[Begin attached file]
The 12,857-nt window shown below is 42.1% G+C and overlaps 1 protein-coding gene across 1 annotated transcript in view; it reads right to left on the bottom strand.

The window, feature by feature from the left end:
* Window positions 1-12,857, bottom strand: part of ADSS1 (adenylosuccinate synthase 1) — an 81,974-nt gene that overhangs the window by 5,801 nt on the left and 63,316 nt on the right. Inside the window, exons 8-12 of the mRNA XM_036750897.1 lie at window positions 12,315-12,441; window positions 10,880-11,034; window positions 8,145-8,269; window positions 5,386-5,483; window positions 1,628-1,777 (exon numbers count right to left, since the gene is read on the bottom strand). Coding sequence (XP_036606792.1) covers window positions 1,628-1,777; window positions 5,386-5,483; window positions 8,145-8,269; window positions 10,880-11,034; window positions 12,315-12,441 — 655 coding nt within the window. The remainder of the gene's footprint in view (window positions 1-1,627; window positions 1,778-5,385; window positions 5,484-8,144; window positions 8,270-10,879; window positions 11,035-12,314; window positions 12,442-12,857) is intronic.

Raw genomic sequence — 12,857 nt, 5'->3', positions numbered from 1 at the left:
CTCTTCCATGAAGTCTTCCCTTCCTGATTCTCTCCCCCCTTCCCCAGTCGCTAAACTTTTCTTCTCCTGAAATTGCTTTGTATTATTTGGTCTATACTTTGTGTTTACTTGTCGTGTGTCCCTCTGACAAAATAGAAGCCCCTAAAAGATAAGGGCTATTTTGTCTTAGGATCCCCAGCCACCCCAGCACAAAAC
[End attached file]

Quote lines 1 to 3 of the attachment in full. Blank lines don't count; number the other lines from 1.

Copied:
The 12,857-nt window shown below is 42.1% G+C and overlaps 1 protein-coding gene across 1 annotated transcript in view; it reads right to left on the bottom strand.

The window, feature by feature from the left end:
* Window positions 1-12,857, bottom strand: part of ADSS1 (adenylosuccinate synthase 1) — an 81,974-nt gene that overhangs the window by 5,801 nt on the left and 63,316 nt on the right. Inside the window, exons 8-12 of the mRNA XM_036750897.1 lie at window positions 12,315-12,441; window positions 10,880-11,034; window positions 8,145-8,269; window positions 5,386-5,483; window positions 1,628-1,777 (exon numbers count right to left, since the gene is read on the bottom strand). Coding sequence (XP_036606792.1) covers window positions 1,628-1,777; window positions 5,386-5,483; window positions 8,145-8,269; window positions 10,880-11,034; window positions 12,315-12,441 — 655 coding nt within the window. The remainder of the gene's footprint in view (window positions 1-1,627; window positions 1,778-5,385; window positions 5,484-8,144; window positions 8,270-10,879; window positions 11,035-12,314; window positions 12,442-12,857) is intronic.